From: Asmus Freytag (firstname.lastname@example.org)
Date: Sun Mar 28 2004 - 18:26:46 EST
>Date: Sun, 28 Mar 2004 15:26:12 -0800
>To: "Philippe Verdy" <email@example.com>
>From: Asmus Freytag <firstname.lastname@example.org>
>Subject: Re: [OT] proscribed words... (was:What is the principle?)
>At 02:46 PM 3/28/2004, Philippe Verdy wrote:
>>From: "Asmus Freytag" <email@example.com>
>> > >Does this list really exist? Seriously, there's no word that can be
>> > >because they are not themselves infamous.
>> > I guess Phillippe, you are not aware of that peculiar American
>> tradition of
>> > taboo words, being more used to the European practice of banning certain
>>No I was not aware of it. For me it looks very strange that such taboo words
>>exist still today, but even more intrigating that this list exists in US
>>Suppose that some sexully related words are "taboo", does it mean that one
>>cannot discuss of it with respect for the people with whom you're discussing
>>using these words?
>>Censorship is really a thing of the past here, and we can discuss of
>>everything, and even listen FM radio programs using all sorts of words.
>>acceptable because this leaves places for others, who may feel offensed,
>>listen for other programs.
>>As long as you won't force others to hear them, notably children that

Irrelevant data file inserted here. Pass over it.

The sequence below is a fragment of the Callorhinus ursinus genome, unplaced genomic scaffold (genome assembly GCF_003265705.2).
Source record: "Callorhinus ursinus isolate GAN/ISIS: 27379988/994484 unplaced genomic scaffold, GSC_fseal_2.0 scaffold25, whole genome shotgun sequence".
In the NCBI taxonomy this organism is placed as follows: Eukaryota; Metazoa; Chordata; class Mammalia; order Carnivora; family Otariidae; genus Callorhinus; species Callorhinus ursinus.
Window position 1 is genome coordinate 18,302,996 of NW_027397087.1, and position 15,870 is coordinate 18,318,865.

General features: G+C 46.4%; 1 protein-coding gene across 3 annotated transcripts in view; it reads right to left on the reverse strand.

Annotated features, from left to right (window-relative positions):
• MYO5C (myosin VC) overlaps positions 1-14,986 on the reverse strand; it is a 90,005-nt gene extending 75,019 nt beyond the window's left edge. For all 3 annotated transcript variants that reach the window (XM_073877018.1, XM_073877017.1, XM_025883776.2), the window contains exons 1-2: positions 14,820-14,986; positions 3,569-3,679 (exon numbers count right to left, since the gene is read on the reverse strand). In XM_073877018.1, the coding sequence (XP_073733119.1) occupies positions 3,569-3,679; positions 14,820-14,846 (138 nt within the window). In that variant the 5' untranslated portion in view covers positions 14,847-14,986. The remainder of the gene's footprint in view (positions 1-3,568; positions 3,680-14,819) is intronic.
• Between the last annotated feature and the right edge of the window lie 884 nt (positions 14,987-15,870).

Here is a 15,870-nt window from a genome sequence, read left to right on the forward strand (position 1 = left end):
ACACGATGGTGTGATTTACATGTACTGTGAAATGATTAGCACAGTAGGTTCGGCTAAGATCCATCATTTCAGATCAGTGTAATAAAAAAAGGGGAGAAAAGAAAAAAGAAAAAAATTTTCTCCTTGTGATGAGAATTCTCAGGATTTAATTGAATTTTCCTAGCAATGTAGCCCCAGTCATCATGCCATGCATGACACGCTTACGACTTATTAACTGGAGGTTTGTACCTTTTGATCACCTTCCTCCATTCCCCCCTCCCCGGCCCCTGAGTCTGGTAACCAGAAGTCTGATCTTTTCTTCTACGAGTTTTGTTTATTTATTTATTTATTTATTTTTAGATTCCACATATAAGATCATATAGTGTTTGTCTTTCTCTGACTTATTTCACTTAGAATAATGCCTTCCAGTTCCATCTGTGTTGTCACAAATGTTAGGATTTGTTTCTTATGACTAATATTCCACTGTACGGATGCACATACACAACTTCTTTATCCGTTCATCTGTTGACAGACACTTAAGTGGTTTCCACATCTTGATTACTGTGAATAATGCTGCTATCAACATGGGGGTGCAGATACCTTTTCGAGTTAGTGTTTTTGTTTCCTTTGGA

>>protected, I don't know today any such taboo words here in France, at least
>>officially. I don't say that no taboos exists, but they are more generally
>>related to difficult social or family acceptance, or difficulties to
>>personnal subjects with others. This is not a question of laws but of
>>development and personnal capacity to communicate.
>All societies have taboos in one form or other. What's peculiar about the
>the juxtaposition of a very strong first amendment with such a
>of individual words. proscribed in many public contexts. Many European
>have their own taboos (of a different kind), and a different degree of or
>framework for freedom of expression.
>Such cultural differentiation is what you'd expect. It's easy to pick out one
>element of a complex system and ridicule it. However, unless the differences
>between two cultures are considerable, it's hard to come to an unbiased
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